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Protein subunit

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Title: Protein subunit  
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Subject: Dodecameric protein, Pandemic H1N1/09 virus, Tetramer, Cervarix, HPV vaccines
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Protein subunit

Rendering of HLA-A11 showing the α (A*1101 gene product) and β (Beta-2 microglobin) subunits. This receptor has a bound peptide (in the binding pocket) of heterologous origin that also contributes to function.

In structural biology, a protein subunit is a single protein molecule that assembles (or "coassembles") with other protein molecules to form a protein complex. Some naturally occurring proteins have a relatively small number of subunits and therefore described as oligomeric, for example hemoglobin or DNA polymerase. Others may consist from a very large number of subunits and therefore described as multimeric, for example microtubules and other cytoskeleton proteins. The subunits of a multimeric protein may be identical, homologous or totally dissimilar and dedicated to disparate tasks.

In some protein assemblies, one subunit may be a "catalytic subunit" that enzymatically catalyzes a reaction, whereas a "regulatory subunit" will facilitate or inhibit the activity. Although telomerase has telomerase reverse transcriptase as a catalytic subunit, regulation is accomplished by factors outside of the protein.[1] An enzyme composed of both regulatory and catalytic subunits when assembled is often referred to as a holoenzyme. For example, class I phosphoinositide 3-kinase is composed of a p110 catalytic subunit and a p85 regulatory subunit.[2] One subunit is made of one polypeptide chain. A polypeptide chain has one gene coding for it – meaning that a protein must have one gene for each unique subunit.

A subunit is often named with a Greek or Roman letter, and the numbers of this type of subunit in a protein is indicated by a subscript. For example, ATP synthase has a type of subunit called α. Three of these are present in the ATP synthase molecule, and is therefore designated α3. Larger groups of subunits can also the specified, like α3β3-hexamer and c-ring.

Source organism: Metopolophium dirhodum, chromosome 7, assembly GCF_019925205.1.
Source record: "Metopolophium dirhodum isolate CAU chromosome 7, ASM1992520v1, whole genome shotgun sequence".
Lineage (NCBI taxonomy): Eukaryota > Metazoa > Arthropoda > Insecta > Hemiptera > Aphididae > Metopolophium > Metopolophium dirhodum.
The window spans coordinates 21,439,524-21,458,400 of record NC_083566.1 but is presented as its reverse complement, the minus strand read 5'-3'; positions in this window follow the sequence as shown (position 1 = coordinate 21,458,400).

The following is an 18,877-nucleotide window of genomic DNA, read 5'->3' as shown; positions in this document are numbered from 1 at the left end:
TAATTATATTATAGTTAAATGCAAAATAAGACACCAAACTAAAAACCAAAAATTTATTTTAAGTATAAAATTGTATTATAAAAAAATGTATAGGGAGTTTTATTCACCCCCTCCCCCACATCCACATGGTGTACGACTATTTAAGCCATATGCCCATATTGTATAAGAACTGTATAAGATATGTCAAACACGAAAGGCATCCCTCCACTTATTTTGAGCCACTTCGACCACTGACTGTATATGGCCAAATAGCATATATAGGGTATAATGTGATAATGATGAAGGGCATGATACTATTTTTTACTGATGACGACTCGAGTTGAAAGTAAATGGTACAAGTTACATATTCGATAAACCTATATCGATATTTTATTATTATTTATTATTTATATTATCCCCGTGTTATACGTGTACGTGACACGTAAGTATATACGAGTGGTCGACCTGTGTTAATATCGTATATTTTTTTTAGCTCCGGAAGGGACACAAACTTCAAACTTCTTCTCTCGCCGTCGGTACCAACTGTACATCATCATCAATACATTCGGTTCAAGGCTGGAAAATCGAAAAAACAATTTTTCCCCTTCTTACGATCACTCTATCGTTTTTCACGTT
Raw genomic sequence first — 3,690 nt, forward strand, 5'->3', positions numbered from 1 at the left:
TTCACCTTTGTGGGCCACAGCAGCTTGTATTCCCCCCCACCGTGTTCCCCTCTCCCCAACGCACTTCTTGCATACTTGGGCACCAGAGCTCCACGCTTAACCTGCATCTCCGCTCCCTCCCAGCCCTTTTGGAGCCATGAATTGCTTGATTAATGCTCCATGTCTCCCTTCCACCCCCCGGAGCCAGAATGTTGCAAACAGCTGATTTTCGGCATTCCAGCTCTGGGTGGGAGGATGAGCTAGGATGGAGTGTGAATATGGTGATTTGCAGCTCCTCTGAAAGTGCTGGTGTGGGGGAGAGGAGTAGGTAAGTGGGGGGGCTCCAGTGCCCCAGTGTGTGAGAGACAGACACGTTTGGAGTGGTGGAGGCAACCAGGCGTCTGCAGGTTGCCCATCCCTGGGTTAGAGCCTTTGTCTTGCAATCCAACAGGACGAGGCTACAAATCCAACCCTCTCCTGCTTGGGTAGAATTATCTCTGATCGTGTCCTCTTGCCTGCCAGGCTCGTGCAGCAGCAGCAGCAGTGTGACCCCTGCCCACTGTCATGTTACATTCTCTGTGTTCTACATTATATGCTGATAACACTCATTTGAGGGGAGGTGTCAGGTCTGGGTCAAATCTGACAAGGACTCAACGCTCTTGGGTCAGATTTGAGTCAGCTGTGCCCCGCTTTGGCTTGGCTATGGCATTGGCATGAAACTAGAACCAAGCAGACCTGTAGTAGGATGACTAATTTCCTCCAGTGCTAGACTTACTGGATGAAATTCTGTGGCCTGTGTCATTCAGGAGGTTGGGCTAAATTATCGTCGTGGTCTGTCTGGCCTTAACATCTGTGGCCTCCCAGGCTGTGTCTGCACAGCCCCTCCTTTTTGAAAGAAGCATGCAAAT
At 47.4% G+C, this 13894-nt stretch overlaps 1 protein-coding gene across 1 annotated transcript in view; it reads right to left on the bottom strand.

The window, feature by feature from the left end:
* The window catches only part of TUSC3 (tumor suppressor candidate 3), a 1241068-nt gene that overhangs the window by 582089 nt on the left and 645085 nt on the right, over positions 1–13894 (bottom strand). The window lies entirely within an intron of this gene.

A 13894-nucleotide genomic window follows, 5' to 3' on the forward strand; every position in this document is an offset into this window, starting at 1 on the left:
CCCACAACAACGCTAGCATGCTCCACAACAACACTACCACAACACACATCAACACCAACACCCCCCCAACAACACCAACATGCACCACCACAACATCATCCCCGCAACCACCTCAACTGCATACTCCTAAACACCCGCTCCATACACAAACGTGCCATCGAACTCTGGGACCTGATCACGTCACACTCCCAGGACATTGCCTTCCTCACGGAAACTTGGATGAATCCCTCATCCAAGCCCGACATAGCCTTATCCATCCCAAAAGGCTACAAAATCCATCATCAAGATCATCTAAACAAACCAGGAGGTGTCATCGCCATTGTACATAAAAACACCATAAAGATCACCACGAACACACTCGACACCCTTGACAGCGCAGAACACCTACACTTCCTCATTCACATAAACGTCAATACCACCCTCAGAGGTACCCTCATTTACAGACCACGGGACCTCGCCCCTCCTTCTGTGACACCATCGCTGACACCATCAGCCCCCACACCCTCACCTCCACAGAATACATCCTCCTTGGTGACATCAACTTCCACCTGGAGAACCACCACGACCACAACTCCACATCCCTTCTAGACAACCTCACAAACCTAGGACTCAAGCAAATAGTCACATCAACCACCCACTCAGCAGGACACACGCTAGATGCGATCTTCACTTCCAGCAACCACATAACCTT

Subunit Vaccines

A subunit vaccine presents an antigen to the immune system without introducing viral particles, whole or otherwise. One method of production involves isolation of a specific protein from a virus and administering this by itself. A weakness of this technique is that isolated proteins can be denatured and will then become associated with antibodies different from the desired antibodies. A second method of making a subunit vaccine involves putting an antigen's gene from the targeted virus or bacterium into another virus (virus vector), yeast (yeast vector in the case of the hepatitis B vaccine[3] or attenuated bacterium (bacterial vector) to make a recombinant virus or bacteria to serve as the important component of a recombinant vaccine (called a recombinant subunit vaccine). The recombinant vector that is genomically modified will express the antigen. The antigen (one or more subunits of protein) is extracted from the vector.[4] Just like the highly successful subunit vaccines, the recombinant-vector-produced antigen will be of little to no risk to the patient. This is the type of vaccine currently in use for hepatitis B,[5] and it is experimentally popular, being used to try to develop new vaccines for difficult-to-vaccinate-against viruses such as ebolavirus and HIV.[6]

Vi capsular polysaccharide vaccine (ViCPS) is another subunit vaccine (contains the signature polysaccharide linked to the Vi capsular antigen), in this case, against typhoid caused by the Typhi serotype of Salmonella.[7] It is also called a conjugate vaccine, in which a polysaccharide antigen has been covalently attached to a carrier protein for T-cell-dependent antigen processing (utilizing MHC II).[8]

See also

References

  1. ^ Daniel M, Peek GW, Tollefsbol TO (2012). "Regulation of the human catalytic subunit of telomerase (hTERT)".  
  2. ^ Carpenter CL, Duckworth BC, Auger KR, Cohen B, Schaffhausen BS, Cantley LC (November 1990). "Purification and characterization of phosphoinositide 3-kinase from rat liver". J. Biol. Chem. 265 (32): 19704–11.  
  3. ^ "Recombivax". Retrieved May 5, 2013. 
  4. ^ "Recombivax". Retrieved May 5, 2013. 
  5. ^ "Recombivax". Retrieved May 5, 2013. 
  6. ^ Department of Veterinary Science & Microbiology at The University of Arizona Vaccines by Janet M. Decker, PhD
  7. ^ Manuela Raffatellu1, Daniela Chessa1, R. Paul Wilson, Richard Dusold, Salvatore Rubino, Andreas J. Bäumler (June 2005). "The Vi Capsular Antigen of Salmonella enterica Serotype Typhi Reduces Toll-Like Receptor-Dependent Interleukin-8 Expression in the Intestinal Mucosa". Infect. Immun. 73 (6). pp. 3367–3374.  
  8. ^ Brenda A. Wilson, Abigail A. Salyers, Dixie D. Whitt, Malcolm E. Winkler. Bacterial Pathogenesis, A Molecular Approach, Third Edition. ASM Press, American Society for Microbiology, 1752 N St. NW, Washington, D.C. 20036-2904, copyrightyear=2011. 
  • Dilip Gore,Reecha Pandit (2011). "In silico Identification of Cell Surface Antigens in Neisseria meningitidis".  
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